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The London Institute for Contemporary Christianity

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Misconnection and our ‘Social Dilemma’

Who knows you best?
Your family? Your spouse? Your friends?
What if, actually, the truth is that soulless algorithms written by Californian tech gurus know us better than we even know ourselves?

That’s the contention of The Social Dilemma, the latest boat-rocking docu-drama to hit Netflix. It interviews high profile Silicon Valley defectors, and (controversially) intersperses an invented plot about a family ruled by addiction to their devices.

An old cliché states that ‘if you’re not paying for the product, it’s because you are the product’. The film argues that whenever we log on to our social media, or glance at our phone, we add to the pile of data that makes up our online profile. Over time, that profile gets more accurate, more able to predict what we want to see and ‘recommend’ it to us, whether it’s posts designed to persuade us to spend more time online, or adverts urging us to spend more money.

The problem with all this, aside from wasted time and money, is that the algorithms don’t just suck us in. They slowly begin to influence us – we become like what we worship. Higher social media use correlates with declines in mental and physical health. Internal Facebook research shows that 64% of those who join extremist groups do so because they’re driven there by algorithms. Conspiracy theories abound, because in the online world false stories spread, on average, six times faster than the truth.

But we all know excessive time online isn’t good for us – what can we do about it? To ensure that social media remains a tool to serve our purposes, rather than the other way round, we need to think about why we give it our attention in the first place.

We’re drawn into this world because we crave interpersonal connection. And social media can, to an extent, meet that need. But the idea that it does so fully is a lie. It’s just a lie we keep believing.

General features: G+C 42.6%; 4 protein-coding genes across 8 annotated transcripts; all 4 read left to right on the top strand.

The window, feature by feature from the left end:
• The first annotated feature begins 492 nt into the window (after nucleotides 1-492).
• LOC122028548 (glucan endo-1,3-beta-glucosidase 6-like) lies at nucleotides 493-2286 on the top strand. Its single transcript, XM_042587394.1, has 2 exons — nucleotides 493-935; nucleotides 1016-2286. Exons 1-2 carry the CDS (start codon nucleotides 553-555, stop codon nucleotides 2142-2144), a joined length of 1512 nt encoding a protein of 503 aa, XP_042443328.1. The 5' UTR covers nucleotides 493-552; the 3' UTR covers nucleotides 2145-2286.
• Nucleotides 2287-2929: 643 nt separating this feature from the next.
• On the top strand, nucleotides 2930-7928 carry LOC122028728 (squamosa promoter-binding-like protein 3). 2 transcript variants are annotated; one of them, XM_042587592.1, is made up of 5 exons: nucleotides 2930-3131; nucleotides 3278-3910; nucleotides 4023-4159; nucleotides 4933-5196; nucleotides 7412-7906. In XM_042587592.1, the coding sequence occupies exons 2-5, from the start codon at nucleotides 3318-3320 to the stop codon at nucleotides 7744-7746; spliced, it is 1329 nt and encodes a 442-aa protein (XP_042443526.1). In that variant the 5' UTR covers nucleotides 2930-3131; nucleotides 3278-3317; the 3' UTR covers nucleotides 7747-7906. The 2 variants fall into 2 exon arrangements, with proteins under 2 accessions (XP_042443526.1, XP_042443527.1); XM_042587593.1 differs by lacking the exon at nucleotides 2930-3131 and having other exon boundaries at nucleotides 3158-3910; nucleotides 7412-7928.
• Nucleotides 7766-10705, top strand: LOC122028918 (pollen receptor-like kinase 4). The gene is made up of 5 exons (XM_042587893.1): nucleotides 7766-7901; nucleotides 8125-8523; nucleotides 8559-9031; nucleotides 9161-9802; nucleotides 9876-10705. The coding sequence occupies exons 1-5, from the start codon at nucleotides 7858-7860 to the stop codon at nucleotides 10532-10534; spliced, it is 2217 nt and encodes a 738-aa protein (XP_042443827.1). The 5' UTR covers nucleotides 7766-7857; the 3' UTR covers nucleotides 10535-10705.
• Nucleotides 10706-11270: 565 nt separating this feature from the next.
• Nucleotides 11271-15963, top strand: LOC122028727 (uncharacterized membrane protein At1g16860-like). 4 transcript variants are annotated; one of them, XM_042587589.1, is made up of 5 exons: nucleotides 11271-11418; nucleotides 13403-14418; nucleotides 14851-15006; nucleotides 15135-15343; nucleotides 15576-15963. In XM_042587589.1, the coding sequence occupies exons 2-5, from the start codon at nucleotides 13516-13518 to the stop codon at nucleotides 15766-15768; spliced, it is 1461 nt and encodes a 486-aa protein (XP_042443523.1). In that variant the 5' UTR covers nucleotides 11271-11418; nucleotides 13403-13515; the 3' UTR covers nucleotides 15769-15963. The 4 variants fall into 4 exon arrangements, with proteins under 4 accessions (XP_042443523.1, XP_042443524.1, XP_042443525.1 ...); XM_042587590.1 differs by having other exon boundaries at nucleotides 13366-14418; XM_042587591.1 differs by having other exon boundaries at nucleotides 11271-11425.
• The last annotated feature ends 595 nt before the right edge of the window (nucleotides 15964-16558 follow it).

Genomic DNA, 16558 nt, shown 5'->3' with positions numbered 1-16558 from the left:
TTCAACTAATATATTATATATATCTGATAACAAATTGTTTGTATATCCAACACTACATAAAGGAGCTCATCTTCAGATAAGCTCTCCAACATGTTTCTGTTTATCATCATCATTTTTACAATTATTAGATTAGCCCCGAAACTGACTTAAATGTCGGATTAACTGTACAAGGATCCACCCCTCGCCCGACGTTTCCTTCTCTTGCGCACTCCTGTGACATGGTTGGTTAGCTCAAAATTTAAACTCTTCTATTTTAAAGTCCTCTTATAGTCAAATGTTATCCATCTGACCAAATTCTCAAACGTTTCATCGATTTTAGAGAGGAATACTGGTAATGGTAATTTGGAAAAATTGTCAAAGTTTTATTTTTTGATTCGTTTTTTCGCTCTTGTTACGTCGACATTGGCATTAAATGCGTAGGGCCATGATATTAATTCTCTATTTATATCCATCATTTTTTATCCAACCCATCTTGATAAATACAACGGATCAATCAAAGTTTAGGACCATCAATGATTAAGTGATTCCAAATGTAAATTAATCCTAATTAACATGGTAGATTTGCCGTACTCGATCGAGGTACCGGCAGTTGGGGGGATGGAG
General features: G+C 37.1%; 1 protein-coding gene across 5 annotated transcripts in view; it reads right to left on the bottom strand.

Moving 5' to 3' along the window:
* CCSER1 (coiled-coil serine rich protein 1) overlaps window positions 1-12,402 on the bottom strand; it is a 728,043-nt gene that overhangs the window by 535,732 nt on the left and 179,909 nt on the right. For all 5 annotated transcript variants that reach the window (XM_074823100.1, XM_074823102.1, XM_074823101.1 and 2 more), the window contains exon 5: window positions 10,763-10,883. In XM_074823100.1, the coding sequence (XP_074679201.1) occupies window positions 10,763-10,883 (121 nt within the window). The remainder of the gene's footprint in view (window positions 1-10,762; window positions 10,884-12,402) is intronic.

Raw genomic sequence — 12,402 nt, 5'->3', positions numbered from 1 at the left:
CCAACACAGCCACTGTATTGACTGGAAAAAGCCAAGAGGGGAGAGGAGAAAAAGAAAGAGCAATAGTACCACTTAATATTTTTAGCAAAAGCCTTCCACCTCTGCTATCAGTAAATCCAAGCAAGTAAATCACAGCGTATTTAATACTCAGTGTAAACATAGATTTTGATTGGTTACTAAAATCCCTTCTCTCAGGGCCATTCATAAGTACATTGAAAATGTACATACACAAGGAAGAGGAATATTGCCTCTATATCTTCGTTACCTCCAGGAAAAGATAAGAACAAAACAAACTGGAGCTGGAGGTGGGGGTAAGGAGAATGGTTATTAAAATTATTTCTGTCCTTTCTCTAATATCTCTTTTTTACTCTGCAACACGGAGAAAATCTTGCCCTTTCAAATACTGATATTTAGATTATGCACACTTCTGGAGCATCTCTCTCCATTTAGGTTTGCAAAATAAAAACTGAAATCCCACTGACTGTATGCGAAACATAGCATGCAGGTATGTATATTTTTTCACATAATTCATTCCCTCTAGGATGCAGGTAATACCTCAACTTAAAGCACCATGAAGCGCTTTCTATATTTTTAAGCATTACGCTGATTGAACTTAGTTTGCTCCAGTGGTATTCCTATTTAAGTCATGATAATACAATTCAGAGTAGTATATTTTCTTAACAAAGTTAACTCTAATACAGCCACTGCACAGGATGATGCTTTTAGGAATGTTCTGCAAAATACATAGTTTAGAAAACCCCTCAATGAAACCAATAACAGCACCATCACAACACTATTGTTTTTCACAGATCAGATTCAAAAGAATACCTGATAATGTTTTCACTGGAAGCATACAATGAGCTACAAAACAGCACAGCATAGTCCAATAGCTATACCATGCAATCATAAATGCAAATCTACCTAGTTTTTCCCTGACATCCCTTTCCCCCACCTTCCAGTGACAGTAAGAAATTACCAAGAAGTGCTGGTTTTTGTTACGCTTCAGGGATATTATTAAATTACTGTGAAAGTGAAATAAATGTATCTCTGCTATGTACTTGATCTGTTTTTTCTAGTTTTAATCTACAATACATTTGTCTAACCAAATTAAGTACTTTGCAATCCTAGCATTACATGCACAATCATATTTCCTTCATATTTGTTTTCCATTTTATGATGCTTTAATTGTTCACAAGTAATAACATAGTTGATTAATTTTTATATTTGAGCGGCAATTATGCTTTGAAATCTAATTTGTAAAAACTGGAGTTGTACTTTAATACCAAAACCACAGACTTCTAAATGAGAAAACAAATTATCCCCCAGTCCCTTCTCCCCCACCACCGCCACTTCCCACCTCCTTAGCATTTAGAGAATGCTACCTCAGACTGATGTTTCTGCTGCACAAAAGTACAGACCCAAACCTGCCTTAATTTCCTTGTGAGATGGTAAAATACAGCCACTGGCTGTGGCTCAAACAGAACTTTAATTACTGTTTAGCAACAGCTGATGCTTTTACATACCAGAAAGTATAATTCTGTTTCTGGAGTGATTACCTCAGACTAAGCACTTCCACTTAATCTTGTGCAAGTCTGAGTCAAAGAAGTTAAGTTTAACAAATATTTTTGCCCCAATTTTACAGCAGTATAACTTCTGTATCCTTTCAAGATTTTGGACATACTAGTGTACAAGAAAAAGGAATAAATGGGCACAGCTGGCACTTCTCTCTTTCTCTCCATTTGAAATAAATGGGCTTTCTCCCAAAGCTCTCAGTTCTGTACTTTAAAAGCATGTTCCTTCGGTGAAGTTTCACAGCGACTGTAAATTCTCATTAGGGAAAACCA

Is there another way? As Paul wrote in Galatians 4:9, now we know God – ‘or rather are known by’ him – how can we turn back to forces that enslave us? Until we grasp just how completely we’re known, and fulfil our desire and need for relationship supremely through God, we’ll always be vulnerable to searching for connection in the wrong places.

So, let me ask again … who knows you best?

Matt Jolley
Centre for Culture & Discipleship | Research and Development


  1. Thanks for raising this. It really is a REAL issue. Not just an argument. The social media advertising model is reaping a terrible harvest of division and hate. Extremism is growing, with conspiracy theories being seen by (literally) billions and in taken aboard by thousands. Our God is LOVE. He is also TRUTH. But collectively, we are losing sight of shared truths and reality. And we, God’s people, need to be fully aware of what is happening. We need to encourage people to see the Social Dilemma. The issues are complex. But we have to start getting to grips with this. And quickly.

    By Jon Brewer  -  2 Oct 2020
    • Hi Jon, thanks for engaging! An interesting point made in the film is that one of the consequences of social media’s rise, and especially its increasing role as a news source, is that we are no longer simply interpreting the facts in a different way to those who would disagree with us (which is, at heart, where good debate can be found). We’re instead being presented with entirely different realities. As a result, there’s less constructive dialogue, but rather simply ‘truth-tellers’ and ‘liars’. Instead, how can we reclaim some shared truth, and prevent our social media feeds from becoming echo chambers? Perhaps following people who disagree with us, listening to their views and understanding the reasoning behind them, could be a good start? As we do this, might we also learn that our so-called ‘enemies’ aren’t as bad as we think… (For more on this, definitely worth checking out Dave’s piece from last week!)

      Matt Jolley
      By Matt Jolley Research & Implementation Manager

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